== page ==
Raspberry Pi (low level I/O electronics control)

      Get started with Raspberry Pi (RPi), a step by step approach to get your Raspberry Pi with low level electronics hardware control.

Make simple, step by step.


Edited by Lim Siong Boon, last dated 22-Sep-2013.

email:    contact->email_siongboon  

website: http://www.siongboon.com

Topic Discussion Overview

  1. Installation from scratch
  2. Hardware Pin Out
  3. Raspberry Pi, HelloWorld for I/O pins
  4. Understanding UART, SPI, I2C port on Raspberry Pi
  5. Networking on Raspberry Pi
  6. Accessing Raspberry Pi through the network
  7. C Programming
  8. Python Programming
  9. Java Programming
  10. List of frequent used Commands
  11. Add Wifi to Raspberry Pi


1. Installation from scratch

 

 

Your orientation to Raspberry Pi.

http://www.raspberrypi.org/

Status LED Indicator
OK  (Green) - SDCard Access       (D5 via GPIO16)
PWR (Red)   - 3.3 V Power         (D6           )
FDX (Green) - Full Duplex   (LAN) (D7 Model B   )
LNK (Green) - Link/Activity (LAN) (D8 Model B   )
10M (Yellow)- 10/100Mbit    (LAN) (D9 Model B   )

Click here for Raspberry Pi Schematic

STEP 01:

Download this quick start up guide to help you install your Linux OS on your Raspberry Pi.

STEP 02:

Get yourself a 4GB SD card, which is enough for use in many application.


NOTE: Not all SD cards work with the Raspberry Pi. High speed cards can be too fast for the Raspberry Pi bus. Check out which SD card is suitable for your Raspberry Pi. It has a lists of cards that have and have not worked for Raspberry Pi users. http://elinux.org/RPi_SD_cards

You may also like to check out the various peripherals that are compatiable to Raspberry Pi.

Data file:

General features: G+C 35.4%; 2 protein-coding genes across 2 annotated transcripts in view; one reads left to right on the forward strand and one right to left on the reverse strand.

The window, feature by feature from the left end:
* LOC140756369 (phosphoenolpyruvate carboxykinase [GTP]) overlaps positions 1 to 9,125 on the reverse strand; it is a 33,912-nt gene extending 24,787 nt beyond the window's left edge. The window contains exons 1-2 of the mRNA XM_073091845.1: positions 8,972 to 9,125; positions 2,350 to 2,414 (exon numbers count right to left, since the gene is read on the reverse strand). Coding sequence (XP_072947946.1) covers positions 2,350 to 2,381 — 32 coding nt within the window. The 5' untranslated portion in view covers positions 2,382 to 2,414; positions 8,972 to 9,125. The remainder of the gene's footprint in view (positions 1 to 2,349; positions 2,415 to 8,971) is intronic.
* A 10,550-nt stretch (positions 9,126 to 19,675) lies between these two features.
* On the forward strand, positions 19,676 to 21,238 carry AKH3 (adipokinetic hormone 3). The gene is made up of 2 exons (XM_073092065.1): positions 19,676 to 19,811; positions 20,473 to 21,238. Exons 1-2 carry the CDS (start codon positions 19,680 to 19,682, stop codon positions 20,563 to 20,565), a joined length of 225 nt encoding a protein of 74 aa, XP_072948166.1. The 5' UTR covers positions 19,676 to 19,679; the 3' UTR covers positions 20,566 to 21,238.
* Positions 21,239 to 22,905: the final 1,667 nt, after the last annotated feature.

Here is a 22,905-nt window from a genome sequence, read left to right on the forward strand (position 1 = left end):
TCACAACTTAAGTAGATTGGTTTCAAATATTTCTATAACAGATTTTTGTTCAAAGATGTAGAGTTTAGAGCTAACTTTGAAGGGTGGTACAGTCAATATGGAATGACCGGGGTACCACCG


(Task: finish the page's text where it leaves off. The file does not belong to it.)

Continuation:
http://elinux.org/RPi_VerifiedPeripherals

 

STEP 03:

Format your SD card with SD Formatter 4.0 for SD/SDHC/SDXC
SDFormatter4exe.zip (5.99MB)

 

 

STEP 04:

You can download the image version New Out Of Box Software (NOOBS), extract all the files and copy into your SD card.

Insert this SD card into your Raspberry Pi, and power on it. Follow the instruction on your screen display to complete the installation process.

 

 

 

 

 

STEP 05:

You will be ask to select an Linux OS to install on your Raspberry Pi.

Choose the recommended "Raspian", which is also the Raspbian "wheezy".

The installation process will proceed.

 

Proceed to step 10.

Installing Raspbian operating system onto my Raspberry Pi.

 

 

 

STEP 06:

As of 02 Nov 2013, Raspbian now supports and pre-installed with Java.

Note: For those who want to run Java SDK on Raspberry Pi.

Raspbian “wheezy” is the recommended Linux OS for Raspberry Pi. This version is optimized to be run by Raspberry Pi which is using RP's ARM processor supporting 'hard-float'. However Java SDK only support 'soft-float' at this point in time (Jul 2013).

This call for another Debian Linux version which is known as Soft-float Debian “wheezy” (It is same as Raspbian "wheezy", except that it will be slower. Use this version if you need to run Java JDK Linux ARM)

 

 

STEP 07: